Next to the unloading Plaszow train station and warehouses, opposite the SS Officer’s Club and further, along the “Jerozolimska” street, the Main Gate to the Plaszow concentration camp was located. Thousands of prisoners had made their last journey to the labor camp through this entrance, which was guarded with German preciseness.
SS OFFICERS’ CLUB, HEADQUARTERS, AND BARRACKS
Two adjacent buildings at Jerozolimska 8 and 10 are the Polish pre-war buildings, preserved, along with the Gray House and the villa of Commandant Göth, further down the street. During the war, the buildings were located inside the perimeter of the Plaszow camp, beyond the Main Gate on the left side. Months before moving to the Red House (Commandant’s villa), Amon Leopold Goth had lived here. Then, the Germans located the main post of the camp guard here, with a telephone switchboard and radio, where the SS guards could listen to news from the front lines by means of the German Ministry of Propaganda, one led by Joseph Goebbels. The two buildings were used as an officer’s club for guards, where they, among other places, had spent their ”free time”. Today another building was added to the right pre-war one, the third floor, and another building on the right, which was not there at the time of Plaszow.
SS barracks for the guards had once stood further the Jerozolimska street (the Germans had renamed it Hauptstrasse), opposite the infamous Grey House. Modern accommodation facilities stand here today. The Former SS barracks were constructed as a rectangular building 105 by 55 meters, which was called Wachkaserne, built in the summer of 1943. Architect Diana Reiter was killed for the suspension of the construction of this very building in August 1943 and not in March and not for the prisoner’s barracks as was depicted in “Schindler’s List” movie. The Germans had constructed a high watching tower on its eastern side, distant from the Main Gate, which once allowed them to control the entrance to the camp and most of its territory. Wachkaserne had its inner courtyard and also four barracks for the Ukrainian guards, separated from the German part of the building.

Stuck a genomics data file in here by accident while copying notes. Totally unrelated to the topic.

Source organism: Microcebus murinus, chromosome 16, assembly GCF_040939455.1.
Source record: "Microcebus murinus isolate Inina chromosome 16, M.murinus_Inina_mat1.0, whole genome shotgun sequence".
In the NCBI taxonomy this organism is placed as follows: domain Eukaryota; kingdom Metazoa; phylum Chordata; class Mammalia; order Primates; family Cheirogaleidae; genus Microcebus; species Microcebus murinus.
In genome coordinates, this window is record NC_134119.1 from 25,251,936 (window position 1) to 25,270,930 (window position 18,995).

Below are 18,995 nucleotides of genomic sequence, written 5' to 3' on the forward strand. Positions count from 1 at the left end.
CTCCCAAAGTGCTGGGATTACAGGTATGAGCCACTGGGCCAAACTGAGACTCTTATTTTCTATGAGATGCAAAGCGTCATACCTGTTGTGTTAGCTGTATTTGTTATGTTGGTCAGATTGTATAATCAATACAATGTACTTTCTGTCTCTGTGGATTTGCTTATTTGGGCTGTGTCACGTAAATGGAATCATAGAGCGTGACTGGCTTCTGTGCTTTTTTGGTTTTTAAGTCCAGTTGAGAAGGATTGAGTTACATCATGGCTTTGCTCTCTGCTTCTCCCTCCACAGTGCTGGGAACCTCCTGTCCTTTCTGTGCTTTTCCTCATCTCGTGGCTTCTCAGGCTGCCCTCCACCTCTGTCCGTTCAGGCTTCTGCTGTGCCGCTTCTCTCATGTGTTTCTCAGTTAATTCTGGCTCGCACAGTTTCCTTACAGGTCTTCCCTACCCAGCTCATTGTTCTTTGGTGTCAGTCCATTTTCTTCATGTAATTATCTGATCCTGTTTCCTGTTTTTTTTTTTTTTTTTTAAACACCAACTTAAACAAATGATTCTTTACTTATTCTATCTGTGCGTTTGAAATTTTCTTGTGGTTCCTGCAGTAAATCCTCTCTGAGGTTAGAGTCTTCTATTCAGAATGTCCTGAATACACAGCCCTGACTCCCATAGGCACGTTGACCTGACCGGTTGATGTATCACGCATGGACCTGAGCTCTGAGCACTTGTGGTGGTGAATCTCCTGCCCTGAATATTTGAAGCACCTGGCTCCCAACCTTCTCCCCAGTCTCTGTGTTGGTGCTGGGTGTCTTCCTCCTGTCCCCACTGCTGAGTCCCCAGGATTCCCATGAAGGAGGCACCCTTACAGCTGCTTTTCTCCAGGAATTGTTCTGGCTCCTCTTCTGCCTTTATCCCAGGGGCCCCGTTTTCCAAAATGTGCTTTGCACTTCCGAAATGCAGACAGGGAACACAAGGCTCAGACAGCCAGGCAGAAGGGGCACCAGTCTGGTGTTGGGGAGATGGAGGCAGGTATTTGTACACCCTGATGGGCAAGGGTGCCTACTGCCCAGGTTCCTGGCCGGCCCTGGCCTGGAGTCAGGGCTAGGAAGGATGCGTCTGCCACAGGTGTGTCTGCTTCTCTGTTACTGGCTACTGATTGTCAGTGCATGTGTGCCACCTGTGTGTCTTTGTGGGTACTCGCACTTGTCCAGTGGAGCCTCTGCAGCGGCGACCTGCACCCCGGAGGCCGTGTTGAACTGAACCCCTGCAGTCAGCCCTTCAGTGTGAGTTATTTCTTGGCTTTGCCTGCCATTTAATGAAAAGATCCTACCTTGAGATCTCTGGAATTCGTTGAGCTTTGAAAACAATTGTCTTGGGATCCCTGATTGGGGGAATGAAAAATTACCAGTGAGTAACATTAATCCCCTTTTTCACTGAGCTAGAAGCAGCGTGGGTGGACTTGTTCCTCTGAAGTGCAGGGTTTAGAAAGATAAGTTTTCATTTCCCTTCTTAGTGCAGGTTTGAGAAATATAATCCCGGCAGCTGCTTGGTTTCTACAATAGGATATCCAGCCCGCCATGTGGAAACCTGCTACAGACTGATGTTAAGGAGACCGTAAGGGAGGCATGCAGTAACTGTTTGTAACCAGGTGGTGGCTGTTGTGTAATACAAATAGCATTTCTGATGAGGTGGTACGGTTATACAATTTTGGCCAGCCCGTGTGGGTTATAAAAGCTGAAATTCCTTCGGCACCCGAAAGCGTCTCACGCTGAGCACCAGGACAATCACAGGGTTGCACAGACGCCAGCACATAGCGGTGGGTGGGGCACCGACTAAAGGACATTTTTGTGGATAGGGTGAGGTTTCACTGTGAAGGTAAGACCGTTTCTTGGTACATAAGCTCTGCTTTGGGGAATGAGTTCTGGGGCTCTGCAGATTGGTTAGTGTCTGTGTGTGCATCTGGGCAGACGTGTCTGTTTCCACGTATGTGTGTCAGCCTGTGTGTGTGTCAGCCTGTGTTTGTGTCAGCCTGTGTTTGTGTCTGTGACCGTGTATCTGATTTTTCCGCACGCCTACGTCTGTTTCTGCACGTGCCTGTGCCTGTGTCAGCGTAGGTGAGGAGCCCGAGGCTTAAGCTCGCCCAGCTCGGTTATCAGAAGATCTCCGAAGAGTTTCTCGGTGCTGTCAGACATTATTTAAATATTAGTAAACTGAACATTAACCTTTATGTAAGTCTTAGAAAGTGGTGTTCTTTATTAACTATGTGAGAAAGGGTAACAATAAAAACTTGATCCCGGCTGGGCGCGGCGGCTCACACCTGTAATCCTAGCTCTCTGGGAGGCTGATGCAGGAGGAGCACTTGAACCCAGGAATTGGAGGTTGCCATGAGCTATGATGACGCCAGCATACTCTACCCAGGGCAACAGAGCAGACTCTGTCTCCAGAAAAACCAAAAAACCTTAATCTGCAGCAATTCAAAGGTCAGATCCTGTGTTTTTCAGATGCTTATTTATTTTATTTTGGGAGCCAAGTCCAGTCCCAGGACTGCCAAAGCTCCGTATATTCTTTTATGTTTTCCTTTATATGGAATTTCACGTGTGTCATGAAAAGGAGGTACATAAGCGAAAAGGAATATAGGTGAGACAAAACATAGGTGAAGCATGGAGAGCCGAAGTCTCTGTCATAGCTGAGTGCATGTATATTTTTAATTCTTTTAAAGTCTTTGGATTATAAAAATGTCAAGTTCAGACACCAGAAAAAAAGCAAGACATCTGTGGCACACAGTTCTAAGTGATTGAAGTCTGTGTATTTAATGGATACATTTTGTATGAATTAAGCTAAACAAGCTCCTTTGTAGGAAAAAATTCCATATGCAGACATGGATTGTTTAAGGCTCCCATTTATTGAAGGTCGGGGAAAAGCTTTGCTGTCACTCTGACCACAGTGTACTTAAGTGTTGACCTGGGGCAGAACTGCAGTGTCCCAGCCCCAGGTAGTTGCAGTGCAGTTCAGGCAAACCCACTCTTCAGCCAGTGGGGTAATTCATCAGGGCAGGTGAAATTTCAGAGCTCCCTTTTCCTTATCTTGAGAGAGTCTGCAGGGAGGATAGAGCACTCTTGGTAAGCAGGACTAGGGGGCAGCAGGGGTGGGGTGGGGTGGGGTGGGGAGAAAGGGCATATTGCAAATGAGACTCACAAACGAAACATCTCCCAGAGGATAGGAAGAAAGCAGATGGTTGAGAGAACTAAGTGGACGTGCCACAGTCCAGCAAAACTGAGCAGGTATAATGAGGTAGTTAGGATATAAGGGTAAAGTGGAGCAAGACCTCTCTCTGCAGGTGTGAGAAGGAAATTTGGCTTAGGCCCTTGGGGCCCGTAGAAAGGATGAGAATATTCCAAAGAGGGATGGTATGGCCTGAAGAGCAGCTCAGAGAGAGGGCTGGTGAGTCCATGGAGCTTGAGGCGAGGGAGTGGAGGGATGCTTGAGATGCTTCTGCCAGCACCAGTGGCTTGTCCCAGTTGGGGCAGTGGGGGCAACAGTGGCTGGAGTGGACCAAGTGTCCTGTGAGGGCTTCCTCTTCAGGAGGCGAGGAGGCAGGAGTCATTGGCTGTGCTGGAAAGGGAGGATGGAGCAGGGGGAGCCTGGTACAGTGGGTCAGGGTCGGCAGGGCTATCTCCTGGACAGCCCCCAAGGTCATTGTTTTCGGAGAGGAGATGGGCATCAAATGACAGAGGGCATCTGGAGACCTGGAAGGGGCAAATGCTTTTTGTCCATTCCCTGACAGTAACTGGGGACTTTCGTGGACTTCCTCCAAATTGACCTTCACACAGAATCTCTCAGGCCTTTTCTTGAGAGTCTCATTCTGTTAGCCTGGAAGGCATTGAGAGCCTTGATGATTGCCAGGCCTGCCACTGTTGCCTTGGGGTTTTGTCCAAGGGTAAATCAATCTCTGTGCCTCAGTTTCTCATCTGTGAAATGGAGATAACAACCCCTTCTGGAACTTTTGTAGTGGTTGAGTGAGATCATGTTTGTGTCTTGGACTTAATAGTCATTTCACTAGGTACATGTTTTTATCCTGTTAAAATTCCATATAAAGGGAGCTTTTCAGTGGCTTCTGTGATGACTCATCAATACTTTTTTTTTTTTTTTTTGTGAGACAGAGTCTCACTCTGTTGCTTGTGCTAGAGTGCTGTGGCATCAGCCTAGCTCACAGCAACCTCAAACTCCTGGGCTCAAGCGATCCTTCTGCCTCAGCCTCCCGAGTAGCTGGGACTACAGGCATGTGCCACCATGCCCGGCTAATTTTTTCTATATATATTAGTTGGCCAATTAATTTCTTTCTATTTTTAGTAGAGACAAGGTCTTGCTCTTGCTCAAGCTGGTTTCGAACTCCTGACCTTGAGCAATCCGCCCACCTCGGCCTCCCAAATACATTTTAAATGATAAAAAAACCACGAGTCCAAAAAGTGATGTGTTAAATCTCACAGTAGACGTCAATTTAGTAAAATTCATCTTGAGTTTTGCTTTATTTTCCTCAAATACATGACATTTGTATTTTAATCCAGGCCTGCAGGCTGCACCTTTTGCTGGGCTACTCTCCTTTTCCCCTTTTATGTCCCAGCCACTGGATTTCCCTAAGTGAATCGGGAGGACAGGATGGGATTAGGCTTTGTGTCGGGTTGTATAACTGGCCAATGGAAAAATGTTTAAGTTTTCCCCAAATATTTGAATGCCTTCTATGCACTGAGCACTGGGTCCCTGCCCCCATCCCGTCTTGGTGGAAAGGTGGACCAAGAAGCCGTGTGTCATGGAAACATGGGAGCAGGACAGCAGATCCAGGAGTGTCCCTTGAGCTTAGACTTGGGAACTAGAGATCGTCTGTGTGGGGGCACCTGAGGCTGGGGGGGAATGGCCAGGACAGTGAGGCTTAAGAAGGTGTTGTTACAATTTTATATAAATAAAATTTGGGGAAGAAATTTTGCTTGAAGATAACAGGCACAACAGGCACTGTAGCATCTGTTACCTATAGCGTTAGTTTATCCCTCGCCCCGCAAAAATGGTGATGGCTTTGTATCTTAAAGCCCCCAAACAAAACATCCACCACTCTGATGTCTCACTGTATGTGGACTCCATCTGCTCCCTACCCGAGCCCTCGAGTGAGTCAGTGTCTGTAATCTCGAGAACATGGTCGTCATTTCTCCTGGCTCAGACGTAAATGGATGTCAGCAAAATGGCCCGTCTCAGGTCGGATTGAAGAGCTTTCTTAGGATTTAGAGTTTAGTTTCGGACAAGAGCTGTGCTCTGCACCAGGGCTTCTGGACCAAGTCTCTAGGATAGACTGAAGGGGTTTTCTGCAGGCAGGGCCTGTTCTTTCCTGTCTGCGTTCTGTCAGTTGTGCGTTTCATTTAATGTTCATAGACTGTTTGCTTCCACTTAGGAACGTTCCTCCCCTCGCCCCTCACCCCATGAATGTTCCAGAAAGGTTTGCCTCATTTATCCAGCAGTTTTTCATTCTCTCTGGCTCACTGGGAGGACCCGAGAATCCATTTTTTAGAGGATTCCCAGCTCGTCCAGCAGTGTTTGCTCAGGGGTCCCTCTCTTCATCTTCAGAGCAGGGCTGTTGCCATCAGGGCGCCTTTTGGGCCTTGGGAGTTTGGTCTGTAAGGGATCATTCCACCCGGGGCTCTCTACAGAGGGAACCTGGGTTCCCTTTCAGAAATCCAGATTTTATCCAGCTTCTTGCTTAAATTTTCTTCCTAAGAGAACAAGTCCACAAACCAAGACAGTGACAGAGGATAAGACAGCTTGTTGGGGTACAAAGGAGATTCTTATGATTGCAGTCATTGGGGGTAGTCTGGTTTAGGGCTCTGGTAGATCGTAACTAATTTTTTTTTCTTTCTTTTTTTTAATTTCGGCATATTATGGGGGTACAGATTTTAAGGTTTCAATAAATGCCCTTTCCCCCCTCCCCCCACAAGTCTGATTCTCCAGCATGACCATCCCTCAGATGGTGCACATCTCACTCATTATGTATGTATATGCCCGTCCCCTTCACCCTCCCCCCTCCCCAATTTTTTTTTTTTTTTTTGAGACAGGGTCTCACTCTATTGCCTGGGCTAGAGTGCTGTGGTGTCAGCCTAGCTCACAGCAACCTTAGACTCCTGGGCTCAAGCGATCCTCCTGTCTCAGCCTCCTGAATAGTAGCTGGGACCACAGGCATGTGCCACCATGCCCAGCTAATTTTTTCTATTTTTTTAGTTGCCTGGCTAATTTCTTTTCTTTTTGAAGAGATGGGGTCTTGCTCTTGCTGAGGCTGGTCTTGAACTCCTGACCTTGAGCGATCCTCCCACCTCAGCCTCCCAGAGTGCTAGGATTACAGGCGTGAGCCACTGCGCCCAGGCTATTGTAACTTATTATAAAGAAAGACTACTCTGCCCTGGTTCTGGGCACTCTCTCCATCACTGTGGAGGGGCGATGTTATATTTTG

On the opposite side of the road, just in from the SS Officer’s club, the U-shaped SS Headquarters (Kommandatur) was located. Germans used to manage the everyday forming-ups within its courtyard. In this respect, on their everyday way from and into the Plaszow labor camp prisoners were due to watch the daily routine of their torturers. During the expansion of the building, part of its lateral wings was dismantled, but the work was not completed until the liquidation of the camp in 1945. In 1944 the Germans had initiated the construction of the new much bigger (60*50 meters) Headquarters (Kommandatur) next to the pre-war Wielicka street, but it was never built. The SS hospital for the guards once stood on the hill next to the Headquarters.